Earthy scented mixed flavors blended together in a coarse yet creamy texture make a rich and flavorful Mushroom Soup, or that’s what I finally concluded after attending the annual Mushroom Festival held in Kennett Square Pennsylvania this fall, the proclaimed mushroom capital of the world.
Having sampled a few mushroom soups while out in the mushroom growing area over some time has always kept me sort of taste tracking; identifying various flavors, varietal combinations, including the depth balance between dried and fresh mushrooms, proportional creaminess. I had long determined to prepare my own favorite version of the soup based on those taste testing memories but there was one missing component, that of never having attended the mushroom festival. Annually missing the event due to college sports travel in the fall, with commencement now passed, this year, I determined to attend the event where in my own mind I had created this vision of tables and tables lined with various versions of mushroom soups and otherwise, well, everything mushroom.
That didn’t happen. So while the Mushroom Festival was a really fun community event with what appeared like miles of interesting and fun booths, many of the mushroom activities are held over the course of the weekend, rather than all on one day. There is a designated mushroom soup contest, but there were no ongoing or abundant lined display tables featuring mushrooms soups except what might be featured at the pop up stands along the historic State Street storefronts of existing restaurants, including Talula’s Table, Portobello’s and the Kennett Square Inn (whose creamy but decidedly strong earthy flavor was incidentally my favorite pick of the day.)
Display tables of featured varieties of beautiful, fresh, local mushrooms at both points of entry and exit provided order slips for mushroom purchase pick-up from stocked refrigerated trucks at departure. A long white tent a few blocks down from the organized bus drop off point exhibited the growth production of mushrooms simulated in a natural state of complete darkness making it difficult to photograph, and for educational purposes, including that of my grandson, I might have preferred an actual tour out at a mushroom farm to gather a more complete picture of the process.
Included in the reasonable $3 entry fee to the Festival were the entertaining culinary demonstrations featuring mushroom dishes located at an off-block open air tent surrounding a make-shift kitchen set on wooden stage platform, equipped with microphone and speaker system for the day’s featured stars, Fabio Viviani from Bravo’s Top Chef, and Lisa Keys, from Kennett Square, winner of Food TV’s Chopped.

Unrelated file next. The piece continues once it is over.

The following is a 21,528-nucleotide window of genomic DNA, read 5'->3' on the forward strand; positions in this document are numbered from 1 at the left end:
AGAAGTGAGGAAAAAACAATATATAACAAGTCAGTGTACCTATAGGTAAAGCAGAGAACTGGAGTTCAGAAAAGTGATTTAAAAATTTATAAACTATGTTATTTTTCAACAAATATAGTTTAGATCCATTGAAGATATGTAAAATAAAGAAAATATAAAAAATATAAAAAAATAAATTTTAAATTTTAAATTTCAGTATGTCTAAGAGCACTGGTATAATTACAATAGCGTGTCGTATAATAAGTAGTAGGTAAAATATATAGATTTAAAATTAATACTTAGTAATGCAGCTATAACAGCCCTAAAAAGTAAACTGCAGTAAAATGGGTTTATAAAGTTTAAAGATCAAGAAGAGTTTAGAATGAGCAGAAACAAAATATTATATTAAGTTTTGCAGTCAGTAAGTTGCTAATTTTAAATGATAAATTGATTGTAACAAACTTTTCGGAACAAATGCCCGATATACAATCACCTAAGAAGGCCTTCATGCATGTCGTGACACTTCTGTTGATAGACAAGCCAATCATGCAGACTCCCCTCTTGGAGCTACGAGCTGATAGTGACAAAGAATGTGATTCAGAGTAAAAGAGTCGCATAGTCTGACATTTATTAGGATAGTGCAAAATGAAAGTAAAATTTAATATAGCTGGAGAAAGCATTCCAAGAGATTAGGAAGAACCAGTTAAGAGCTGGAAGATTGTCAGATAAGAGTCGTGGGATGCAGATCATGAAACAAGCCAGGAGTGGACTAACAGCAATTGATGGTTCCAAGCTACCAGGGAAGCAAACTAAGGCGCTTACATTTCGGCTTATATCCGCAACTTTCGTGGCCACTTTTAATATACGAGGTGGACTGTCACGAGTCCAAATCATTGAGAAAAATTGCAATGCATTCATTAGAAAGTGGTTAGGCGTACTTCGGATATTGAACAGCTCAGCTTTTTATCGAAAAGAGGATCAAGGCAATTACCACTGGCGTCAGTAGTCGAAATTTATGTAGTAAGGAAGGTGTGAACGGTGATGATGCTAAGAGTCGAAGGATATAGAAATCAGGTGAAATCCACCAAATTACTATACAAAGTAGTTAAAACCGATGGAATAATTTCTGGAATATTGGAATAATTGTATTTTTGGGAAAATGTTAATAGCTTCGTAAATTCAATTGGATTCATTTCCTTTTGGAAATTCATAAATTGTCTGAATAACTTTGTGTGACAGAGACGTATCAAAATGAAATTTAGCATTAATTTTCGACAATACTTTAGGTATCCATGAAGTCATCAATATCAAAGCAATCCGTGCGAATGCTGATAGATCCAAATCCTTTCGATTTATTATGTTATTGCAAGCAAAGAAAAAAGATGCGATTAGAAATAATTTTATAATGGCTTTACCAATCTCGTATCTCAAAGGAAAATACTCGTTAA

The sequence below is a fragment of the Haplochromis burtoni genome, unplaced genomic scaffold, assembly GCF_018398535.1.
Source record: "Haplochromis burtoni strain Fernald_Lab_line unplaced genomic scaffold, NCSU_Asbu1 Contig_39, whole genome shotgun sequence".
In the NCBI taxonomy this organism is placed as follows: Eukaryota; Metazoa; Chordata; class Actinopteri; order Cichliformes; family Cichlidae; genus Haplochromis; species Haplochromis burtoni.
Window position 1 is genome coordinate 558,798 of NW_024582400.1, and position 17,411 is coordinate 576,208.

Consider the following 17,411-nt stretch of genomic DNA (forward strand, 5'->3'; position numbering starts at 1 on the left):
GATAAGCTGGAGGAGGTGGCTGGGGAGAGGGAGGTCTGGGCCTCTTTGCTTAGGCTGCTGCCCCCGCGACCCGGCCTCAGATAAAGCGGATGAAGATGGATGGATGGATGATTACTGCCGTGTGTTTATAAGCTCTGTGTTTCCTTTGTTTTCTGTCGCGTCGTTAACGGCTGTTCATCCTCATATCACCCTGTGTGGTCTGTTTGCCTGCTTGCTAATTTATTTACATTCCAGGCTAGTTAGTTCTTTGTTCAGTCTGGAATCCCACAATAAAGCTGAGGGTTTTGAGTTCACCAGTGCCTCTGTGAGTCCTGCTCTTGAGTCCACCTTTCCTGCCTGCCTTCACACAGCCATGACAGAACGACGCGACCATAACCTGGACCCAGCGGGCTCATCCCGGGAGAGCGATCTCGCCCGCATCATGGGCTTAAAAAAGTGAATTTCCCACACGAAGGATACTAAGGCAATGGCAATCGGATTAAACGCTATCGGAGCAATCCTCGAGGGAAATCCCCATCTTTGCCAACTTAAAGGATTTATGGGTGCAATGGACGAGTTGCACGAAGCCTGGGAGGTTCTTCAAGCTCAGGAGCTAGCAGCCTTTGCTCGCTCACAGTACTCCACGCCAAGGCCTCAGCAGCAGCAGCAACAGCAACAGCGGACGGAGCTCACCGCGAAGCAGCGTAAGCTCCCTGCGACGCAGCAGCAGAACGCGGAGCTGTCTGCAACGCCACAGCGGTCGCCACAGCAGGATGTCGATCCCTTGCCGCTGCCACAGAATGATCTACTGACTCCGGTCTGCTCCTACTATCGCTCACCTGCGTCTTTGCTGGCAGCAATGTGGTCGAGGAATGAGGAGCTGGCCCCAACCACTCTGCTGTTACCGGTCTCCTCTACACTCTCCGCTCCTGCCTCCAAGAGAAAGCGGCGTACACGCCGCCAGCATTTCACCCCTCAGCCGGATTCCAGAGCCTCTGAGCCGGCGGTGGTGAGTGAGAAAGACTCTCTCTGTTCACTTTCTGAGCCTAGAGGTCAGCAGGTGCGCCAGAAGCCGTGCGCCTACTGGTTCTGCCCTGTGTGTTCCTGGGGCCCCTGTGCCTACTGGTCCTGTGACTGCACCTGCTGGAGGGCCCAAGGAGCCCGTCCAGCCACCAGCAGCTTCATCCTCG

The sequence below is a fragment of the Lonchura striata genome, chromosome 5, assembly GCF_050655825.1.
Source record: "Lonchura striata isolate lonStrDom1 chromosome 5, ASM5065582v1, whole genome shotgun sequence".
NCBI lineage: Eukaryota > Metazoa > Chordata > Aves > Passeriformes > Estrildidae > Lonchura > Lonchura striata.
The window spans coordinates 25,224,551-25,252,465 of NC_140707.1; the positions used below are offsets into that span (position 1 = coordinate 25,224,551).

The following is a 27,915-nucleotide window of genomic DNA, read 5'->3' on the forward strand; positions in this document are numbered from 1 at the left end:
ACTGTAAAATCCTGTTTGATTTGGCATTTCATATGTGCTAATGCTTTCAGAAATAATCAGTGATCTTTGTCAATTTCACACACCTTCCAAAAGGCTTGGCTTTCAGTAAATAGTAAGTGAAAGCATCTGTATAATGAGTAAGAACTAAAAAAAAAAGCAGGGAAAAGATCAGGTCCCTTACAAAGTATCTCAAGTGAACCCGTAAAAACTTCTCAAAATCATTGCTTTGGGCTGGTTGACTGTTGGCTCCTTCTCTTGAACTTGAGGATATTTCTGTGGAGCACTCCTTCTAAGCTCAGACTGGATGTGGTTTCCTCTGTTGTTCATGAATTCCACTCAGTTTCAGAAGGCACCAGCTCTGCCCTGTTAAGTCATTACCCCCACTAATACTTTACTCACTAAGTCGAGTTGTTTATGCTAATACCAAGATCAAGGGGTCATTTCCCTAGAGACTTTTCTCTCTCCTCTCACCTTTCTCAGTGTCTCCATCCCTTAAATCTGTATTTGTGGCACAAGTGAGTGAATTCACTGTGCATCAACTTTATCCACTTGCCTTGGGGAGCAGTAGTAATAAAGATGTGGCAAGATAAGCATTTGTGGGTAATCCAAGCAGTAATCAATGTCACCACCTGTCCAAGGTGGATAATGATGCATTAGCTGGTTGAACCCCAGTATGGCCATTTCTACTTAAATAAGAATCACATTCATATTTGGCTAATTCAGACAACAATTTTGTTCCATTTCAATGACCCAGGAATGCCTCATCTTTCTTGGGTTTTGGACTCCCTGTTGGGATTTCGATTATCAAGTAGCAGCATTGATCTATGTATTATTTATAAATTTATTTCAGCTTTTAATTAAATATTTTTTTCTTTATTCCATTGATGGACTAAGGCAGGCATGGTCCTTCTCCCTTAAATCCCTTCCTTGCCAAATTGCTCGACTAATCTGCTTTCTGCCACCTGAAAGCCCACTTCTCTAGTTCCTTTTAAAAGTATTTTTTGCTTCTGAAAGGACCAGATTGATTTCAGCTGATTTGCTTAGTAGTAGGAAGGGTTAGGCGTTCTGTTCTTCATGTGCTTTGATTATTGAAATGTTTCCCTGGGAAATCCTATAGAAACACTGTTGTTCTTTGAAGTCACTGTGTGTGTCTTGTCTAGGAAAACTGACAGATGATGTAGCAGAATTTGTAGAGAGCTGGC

Still, no rows of tables lined with assorted mushroom soups for tasting.
In the end, relying on some of those former mushroom soups once tasted at different establishments throughout the mushroom growing region, along with a few diverse selections in white Styrofoam cups sipped with rounded plastic soup spoons, those served by a few restaurants along the street on that day of the Mushroom Festival, the proclaimed mushroom capital of the world, I simply decided that perhaps I had at least enough information to know the taste I was looking to prepare, that of earthy scented mixed flavors blended together in a coarse yet creamy texture, all combined creating a rich and flavorful mushroom soup.
And then, I just simply prepared it, Mushroom Soup.
- generous 1/4 cup dried porcini mushrooms, and strained reserved liquid from soaking
- 1 1/2 pound mixed fresh mushrooms, crimini, button, shiitake, sliced
- 3 large shallots, chopped fine
- 3 cloves garlic, chopped
- 6- 8 sprigs thyme, leaves removed from stem, chopped
- 2 bay leaves
- 1 generous tablespoon brandy
- 3/4 cup white wine
- 1/8 cup flour
- 2 quarts chicken stock
- 1/2 cup or more half and half
- 4 tablespoons butter, approximately
- 1 tablespoon olive oil, approximately
- coarse kosher salt
- cracked black pepper
- Place dried porcini mushrooms in a heat proof bowl and pour 1 1/2 cups boiling water over, set aside for ten minutes or so before removing the mushrooms, slicing, and cooking them last in the pan after all the fresh mushrooms have been sauteed, straining the soaking liquid for later adding to the soup pot. Add 1 tablespoon of butter and 1 tablespoon olive oil into a soup pot, scrape in the shallots and cook on very, very low heat. Meanwhile, melt one or two tablespoons butter in a large nonstick pan, raise heat to medium, saute mushrooms in batches taking care not to overcrowd or mushrooms will begin to stew in their juices. Let mushrooms cook until just barely golden and earthy scented, shaking pan intermittently for a couple of minutes or more, sprinkle mushrooms with a small pinch of salt, stir, then transfer to a glass dish, continuing the process until all of the mushrooms are cooked, adding in a tablespoon more butter if needed before each addition. Add garlic to the shallots, stir and cook for two minutes, then tumble in all of the cooked mushrooms, stir. Increase the heat to medium and spoon in the brandy, stir and cook another 2 minutes, pour in white wine. Cook until wine is nearly evaporated about 4 minutes, then sprinkle the flour all over the mushroom mixture and stir, cook 3-4 minutes. Add in the bay leaves, thyme, chicken stock and strained liquid from the porcini mushrooms, reduce heat to very low and simmer soup for a half hour or a bit longer for all of the ingredients to fully infuse. Fetch the two bay leaves out of the soup then again working in batches, process the soup to a smooth yet still coarse consistency. Return soup to pot, stir in the half and half and simmer another ten minutes. Add in a pinch of salt and bit of cracked black pepper. Check seasoning, adding just a bit more salt if desired. Serve hot.